When a seven-year-old boy from Germany went to the hospital with his tongue stuck in a bottle, a doctor relied on his wine bottle opening skills to help the boy out, according to a case study published Thursday in the European Journal of Anaesthesiology.
The boy came to Christoph Eich, a pediatric anesthesiologist at the Department of Anaesthesia at Auf der Bult Children's Hospital, with his tongue stuck in a bottle of juice. According to the report, the boy had been licking the inside of the bottle when his tongue got stuck. Before the patient visited the hospital's anesthesiology department, the boy's mother and a pediatric surgeon tried to pull the bottle from his tongue, but it wouldn't budge.
— NBC News (@NBCNews) November 1, 2019
First, doctors tried to remove the bottle by giving the boy a light sedative and inserting a cannula—thin tube—between his tongue and the neck of the bottle. The idea was that could release the "vacuum" of pressure in the bottle. But the effort didn't work.
After that, Eich remembered a time when he had been able to uncork a wine bottle without a bottle opener. Eich said he used a syringe and a cannula to free the cork and figured he could use a similar method to free the boy's tongue from the bottle neck.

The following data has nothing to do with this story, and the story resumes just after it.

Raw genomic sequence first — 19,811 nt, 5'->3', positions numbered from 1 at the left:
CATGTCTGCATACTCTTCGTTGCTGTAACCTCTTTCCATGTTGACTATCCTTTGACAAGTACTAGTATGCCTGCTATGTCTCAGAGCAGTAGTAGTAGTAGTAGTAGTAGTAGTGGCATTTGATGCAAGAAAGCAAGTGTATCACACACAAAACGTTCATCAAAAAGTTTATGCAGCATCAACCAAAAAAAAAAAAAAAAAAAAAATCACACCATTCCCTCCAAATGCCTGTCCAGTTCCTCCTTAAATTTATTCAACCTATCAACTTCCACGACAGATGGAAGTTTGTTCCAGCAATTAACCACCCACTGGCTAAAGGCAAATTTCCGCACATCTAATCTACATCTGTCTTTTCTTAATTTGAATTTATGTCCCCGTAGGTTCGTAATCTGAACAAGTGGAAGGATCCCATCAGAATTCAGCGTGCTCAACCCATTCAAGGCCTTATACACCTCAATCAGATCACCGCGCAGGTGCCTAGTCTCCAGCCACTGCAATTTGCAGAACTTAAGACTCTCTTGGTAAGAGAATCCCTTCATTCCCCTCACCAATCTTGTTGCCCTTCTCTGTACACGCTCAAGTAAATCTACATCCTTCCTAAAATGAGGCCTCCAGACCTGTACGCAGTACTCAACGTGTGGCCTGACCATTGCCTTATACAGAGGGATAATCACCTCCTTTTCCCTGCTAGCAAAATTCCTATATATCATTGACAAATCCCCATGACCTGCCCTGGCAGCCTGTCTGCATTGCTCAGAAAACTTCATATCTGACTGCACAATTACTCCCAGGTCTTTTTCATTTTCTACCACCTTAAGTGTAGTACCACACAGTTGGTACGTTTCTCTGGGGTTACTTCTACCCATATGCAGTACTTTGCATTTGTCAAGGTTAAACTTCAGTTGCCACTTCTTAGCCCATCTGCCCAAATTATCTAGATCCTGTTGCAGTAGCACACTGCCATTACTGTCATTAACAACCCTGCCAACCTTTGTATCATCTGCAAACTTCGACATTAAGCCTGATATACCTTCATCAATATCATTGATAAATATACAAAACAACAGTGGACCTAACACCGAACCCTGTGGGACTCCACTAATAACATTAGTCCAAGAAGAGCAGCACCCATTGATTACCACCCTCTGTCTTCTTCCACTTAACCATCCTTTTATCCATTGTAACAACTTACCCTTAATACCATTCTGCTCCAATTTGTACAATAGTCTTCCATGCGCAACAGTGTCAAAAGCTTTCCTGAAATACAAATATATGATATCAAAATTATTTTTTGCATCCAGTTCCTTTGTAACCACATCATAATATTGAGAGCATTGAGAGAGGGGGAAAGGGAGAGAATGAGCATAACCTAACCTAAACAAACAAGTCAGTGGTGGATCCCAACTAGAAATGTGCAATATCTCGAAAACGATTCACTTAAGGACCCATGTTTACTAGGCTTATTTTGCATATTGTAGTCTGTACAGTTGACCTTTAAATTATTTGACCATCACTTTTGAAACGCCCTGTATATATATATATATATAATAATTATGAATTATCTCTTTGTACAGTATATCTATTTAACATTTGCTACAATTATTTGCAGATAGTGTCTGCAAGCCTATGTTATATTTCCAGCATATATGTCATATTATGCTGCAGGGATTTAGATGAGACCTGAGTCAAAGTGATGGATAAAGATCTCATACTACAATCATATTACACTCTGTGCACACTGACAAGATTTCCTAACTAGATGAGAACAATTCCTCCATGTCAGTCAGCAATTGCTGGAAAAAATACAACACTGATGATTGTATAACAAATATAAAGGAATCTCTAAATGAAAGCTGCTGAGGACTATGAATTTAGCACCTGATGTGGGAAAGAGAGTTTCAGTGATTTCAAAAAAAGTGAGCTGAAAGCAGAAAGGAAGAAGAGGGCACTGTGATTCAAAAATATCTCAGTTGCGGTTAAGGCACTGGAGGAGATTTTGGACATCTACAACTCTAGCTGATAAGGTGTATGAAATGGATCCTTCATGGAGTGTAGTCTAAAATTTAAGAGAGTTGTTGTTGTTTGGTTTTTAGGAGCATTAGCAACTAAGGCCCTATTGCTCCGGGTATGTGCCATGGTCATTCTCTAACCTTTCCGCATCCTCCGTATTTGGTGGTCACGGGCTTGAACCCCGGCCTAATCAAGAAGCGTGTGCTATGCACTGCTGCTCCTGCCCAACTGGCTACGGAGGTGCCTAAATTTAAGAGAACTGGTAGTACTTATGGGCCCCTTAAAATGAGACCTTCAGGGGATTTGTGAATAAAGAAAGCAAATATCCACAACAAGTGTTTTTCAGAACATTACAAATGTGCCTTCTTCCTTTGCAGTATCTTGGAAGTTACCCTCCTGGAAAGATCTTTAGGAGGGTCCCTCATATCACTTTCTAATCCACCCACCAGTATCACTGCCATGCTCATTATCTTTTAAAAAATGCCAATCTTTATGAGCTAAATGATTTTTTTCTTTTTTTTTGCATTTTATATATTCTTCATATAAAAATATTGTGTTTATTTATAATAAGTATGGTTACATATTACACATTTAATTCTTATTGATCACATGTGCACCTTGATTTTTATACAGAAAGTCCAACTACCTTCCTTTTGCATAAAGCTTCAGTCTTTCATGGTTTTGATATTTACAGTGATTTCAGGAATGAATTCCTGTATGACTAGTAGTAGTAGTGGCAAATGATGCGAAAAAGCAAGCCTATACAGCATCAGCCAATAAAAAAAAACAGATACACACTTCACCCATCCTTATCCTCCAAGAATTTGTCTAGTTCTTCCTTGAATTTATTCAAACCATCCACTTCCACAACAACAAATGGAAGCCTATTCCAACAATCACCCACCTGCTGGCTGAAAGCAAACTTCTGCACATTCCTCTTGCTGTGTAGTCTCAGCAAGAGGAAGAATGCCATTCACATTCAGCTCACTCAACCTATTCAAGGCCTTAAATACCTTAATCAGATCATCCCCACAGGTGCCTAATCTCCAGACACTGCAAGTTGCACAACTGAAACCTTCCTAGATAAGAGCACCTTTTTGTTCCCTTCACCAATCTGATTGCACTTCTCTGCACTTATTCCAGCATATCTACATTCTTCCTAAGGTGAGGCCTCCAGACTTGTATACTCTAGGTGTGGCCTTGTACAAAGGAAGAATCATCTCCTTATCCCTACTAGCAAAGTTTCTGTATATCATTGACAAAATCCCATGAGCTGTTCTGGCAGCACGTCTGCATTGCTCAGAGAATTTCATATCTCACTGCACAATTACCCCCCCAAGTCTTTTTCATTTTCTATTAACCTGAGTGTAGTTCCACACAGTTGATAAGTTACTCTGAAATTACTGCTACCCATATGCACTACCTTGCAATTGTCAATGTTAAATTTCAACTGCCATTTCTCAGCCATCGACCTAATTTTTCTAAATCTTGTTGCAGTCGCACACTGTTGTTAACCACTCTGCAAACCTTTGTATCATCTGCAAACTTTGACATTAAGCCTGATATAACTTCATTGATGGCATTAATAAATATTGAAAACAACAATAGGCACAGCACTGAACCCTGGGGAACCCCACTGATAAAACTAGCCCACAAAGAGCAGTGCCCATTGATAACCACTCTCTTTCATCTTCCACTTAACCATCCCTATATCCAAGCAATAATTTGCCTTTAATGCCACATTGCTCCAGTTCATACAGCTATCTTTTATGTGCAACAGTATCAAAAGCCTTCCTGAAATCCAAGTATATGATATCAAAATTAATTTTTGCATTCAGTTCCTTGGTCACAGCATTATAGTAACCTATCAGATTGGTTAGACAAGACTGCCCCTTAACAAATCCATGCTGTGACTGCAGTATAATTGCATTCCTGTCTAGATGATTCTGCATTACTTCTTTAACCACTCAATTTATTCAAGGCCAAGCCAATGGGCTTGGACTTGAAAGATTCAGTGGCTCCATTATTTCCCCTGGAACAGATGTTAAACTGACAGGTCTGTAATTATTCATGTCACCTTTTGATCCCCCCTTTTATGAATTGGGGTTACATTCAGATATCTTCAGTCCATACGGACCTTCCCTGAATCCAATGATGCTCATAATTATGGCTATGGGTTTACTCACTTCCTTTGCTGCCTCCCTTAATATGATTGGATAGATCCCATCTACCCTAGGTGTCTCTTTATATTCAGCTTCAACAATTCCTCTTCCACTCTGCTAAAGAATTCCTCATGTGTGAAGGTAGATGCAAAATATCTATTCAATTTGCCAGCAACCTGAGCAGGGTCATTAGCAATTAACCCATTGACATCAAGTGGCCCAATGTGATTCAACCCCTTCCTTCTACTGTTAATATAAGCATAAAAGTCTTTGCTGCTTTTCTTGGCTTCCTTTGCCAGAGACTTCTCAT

Eich connected the cannula to an empty syringe and injected air into the bottle through the tube. The method, called the "positive-pressure" method, allowed Eich to slowly work the child's tongue out of the bottle neck.
The pressure from the bottle damaged multiple capillaries in the boy's tongue, leaving it swollen and "discolored" when it was released. The doctors gave the boy medication to reduce the swelling and released him after 24 hours. Two weeks later, his tongue had fully healed.
According to Eich, there is only one other reported case of doctors using the positive-pressure method to release a tongue trapped inside a bottle, but that case was published over 30 years ago and had "largely been forgotten."
In most other cases, doctors had to put the patient under general anesthesia, and cut the bottom of the bottle or drill holes in it to relieve the pressure. But for Eich, the positive pressure method proved to be "simple, effective, and safe" adding that he "would suggest trying this method before more invasive procedures under general anesthesia are considered" (Rettner, Live Science, 11/1; Edwards, "NBC News," NBC, 10/31).
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